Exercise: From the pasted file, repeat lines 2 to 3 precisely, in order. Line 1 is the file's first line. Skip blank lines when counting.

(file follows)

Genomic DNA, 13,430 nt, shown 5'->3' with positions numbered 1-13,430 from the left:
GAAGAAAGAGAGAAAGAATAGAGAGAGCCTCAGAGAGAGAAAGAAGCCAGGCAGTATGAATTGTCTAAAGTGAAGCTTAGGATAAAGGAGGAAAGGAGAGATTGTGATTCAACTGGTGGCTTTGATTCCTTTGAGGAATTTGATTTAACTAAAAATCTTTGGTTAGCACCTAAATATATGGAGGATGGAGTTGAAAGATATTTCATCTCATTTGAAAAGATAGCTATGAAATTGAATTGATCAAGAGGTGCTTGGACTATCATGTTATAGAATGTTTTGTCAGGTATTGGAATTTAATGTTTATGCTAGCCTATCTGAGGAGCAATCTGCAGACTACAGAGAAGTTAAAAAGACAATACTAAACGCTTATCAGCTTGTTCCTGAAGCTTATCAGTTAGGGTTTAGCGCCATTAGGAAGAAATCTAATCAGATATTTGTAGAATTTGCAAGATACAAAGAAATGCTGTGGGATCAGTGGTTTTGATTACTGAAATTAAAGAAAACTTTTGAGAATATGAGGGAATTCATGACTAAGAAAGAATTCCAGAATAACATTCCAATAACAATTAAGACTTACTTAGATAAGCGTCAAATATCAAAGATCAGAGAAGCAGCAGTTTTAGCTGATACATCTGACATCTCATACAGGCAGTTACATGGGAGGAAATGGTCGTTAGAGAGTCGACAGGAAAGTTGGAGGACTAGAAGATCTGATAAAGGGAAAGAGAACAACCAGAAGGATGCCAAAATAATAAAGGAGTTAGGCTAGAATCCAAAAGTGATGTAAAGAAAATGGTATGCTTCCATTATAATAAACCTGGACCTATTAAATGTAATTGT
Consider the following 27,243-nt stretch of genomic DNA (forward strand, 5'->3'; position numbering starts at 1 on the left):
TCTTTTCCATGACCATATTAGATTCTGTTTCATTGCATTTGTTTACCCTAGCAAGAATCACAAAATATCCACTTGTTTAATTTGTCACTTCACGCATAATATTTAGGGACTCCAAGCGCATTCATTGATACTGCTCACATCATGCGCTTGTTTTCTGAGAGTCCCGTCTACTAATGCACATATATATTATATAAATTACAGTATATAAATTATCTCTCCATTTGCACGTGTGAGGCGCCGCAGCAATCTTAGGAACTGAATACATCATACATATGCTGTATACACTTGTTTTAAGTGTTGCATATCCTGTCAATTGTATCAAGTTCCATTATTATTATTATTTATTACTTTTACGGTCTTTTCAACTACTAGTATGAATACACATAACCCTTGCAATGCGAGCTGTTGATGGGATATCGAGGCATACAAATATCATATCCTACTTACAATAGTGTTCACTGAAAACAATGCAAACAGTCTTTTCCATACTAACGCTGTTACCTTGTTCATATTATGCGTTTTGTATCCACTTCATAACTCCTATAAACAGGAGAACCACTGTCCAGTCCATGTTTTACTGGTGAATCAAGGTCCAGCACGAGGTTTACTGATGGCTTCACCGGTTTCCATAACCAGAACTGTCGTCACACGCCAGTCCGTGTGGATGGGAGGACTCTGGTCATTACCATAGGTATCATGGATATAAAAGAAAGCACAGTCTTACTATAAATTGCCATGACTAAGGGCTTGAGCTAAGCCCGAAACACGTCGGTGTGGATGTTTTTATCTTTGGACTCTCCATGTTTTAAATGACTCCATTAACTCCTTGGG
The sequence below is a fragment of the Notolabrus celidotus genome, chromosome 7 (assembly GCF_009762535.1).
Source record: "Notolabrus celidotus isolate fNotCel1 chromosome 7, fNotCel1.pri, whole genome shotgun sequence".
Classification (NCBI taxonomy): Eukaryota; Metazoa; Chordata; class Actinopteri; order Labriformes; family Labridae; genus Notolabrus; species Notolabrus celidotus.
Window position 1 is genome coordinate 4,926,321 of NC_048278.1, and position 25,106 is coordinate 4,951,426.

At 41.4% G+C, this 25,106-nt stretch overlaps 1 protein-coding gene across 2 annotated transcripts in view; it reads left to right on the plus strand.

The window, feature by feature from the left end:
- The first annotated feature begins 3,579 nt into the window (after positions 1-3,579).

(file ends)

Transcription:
GAAGAAAGAGAGAAAGAATAGAGAGAGCCTCAGAGAGAGAAAGAAGCCAGGCAGTATGAATTGTCTAAAGTGAAGCTTAGGATAAAGGAGGAAAGGAGAGATTGTGATTCAACTGGTGGCTTTGATTCCTTTGAGGAATTTGATTTAACTAAAAATCTTTGGTTAGCACCTAAATATATGGAGGATGGAGTTGAAAGATATTTCATCTCATTTGAAAAGATAGCTATGAAATTGAATTGATCAAGAGGTGCTTGGACTATCATGTTATAGAATGTTTTGTCAGGTATTGGAATTTAATGTTTATGCTAGCCTATCTGAGGAGCAATCTGCAGACTACAGAGAAGTTAAAAAGACAATACTAAACGCTTATCAGCTTGTTCCTGAAGCTTATCAGTTAGGGTTTAGCGCCATTAGGAAGAAATCTAATCAGATATTTGTAGAATTTGCAAGATACAAAGAAATGCTGTGGGATCAGTGGTTTTGATTACTGAAATTAAAGAAAACTTTTGAGAATATGAGGGAATTCATGACTAAGAAAGAATTCCAGAATAACATTCCAATAACAATTAAGACTTACTTAGATAAGCGTCAAATATCAAAGATCAGAGAAGCAGCAGTTTTAGCTGATACATCTGACATCTCATACAGGCAGTTACATGGGAGGAAATGGTCGTTAGAGAGTCGACAGGAAAGTTGGAGGACTAGAAGATCTGATAAAGGGAAAGAGAACAACCAGAAGGATGCCAAAATAATAAAGGAGTTAGGCTAGAATCCAAAAGTGATGTAAAGAAAATGGTATGCTTCCATTATAATAAACCTGGACCTATTAAATGTAATTGT
Consider the following 27,243-nt stretch of genomic DNA (forward strand, 5'->3'; position numbering starts at 1 on the left):